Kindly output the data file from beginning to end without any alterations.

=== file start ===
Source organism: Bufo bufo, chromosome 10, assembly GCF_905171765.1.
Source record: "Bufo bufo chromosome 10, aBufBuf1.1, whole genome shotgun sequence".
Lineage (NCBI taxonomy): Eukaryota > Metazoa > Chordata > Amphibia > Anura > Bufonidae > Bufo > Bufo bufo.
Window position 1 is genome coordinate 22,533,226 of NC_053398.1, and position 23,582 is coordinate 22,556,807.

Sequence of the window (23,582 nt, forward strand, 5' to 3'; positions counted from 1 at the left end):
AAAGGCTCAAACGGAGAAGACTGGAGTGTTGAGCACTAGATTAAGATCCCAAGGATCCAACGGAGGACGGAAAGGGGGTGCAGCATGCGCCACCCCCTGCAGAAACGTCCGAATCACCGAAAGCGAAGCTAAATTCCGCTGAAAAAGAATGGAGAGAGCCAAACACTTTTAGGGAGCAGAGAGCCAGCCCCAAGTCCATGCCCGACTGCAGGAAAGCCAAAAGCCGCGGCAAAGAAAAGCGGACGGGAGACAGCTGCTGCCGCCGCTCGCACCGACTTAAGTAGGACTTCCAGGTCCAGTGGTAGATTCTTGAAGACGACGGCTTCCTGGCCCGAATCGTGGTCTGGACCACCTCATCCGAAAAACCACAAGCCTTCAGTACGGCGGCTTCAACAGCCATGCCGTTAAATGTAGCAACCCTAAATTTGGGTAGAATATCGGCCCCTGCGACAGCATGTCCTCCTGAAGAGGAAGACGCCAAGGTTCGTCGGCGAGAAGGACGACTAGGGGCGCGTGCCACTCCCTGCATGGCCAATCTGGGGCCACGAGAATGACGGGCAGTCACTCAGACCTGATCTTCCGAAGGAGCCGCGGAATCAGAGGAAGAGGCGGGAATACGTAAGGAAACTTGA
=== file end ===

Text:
Source organism: Bufo bufo, chromosome 10, assembly GCF_905171765.1.
Source record: "Bufo bufo chromosome 10, aBufBuf1.1, whole genome shotgun sequence".
Lineage (NCBI taxonomy): Eukaryota > Metazoa > Chordata > Amphibia > Anura > Bufonidae > Bufo > Bufo bufo.
Window position 1 is genome coordinate 22,533,226 of NC_053398.1, and position 23,582 is coordinate 22,556,807.

Sequence of the window (23,582 nt, forward strand, 5' to 3'; positions counted from 1 at the left end):
AAAGGCTCAAACGGAGAAGACTGGAGTGTTGAGCACTAGATTAAGATCCCAAGGATCCAACGGAGGACGGAAAGGGGGTGCAGCATGCGCCACCCCCTGCAGAAACGTCCGAATCACCGAAAGCGAAGCTAAATTCCGCTGAAAAAGAATGGAGAGAGCCAAACACTTTTAGGGAGCAGAGAGCCAGCCCCAAGTCCATGCCCGACTGCAGGAAAGCCAAAAGCCGCGGCAAAGAAAAGCGGACGGGAGACAGCTGCTGCCGCCGCTCGCACCGACTTAAGTAGGACTTCCAGGTCCAGTGGTAGATTCTTGAAGACGACGGCTTCCTGGCCCGAATCGTGGTCTGGACCACCTCATCCGAAAAACCACAAGCCTTCAGTACGGCGGCTTCAACAGCCATGCCGTTAAATGTAGCAACCCTAAATTTGGGTAGAATATCGGCCCCTGCGACAGCATGTCCTCCTGAAGAGGAAGACGCCAAGGTTCGTCGGCGAGAAGGACGACTAGGGGCGCGTGCCACTCCCTGCATGGCCAATCTGGGGCCACGAGAATGACGGGCAGTCACTCAGACCTGATCTTCCGAAGGAGCCGCGGAATCAGAGGAAGAGGCGGGAATACGTAAGGAAACTTGA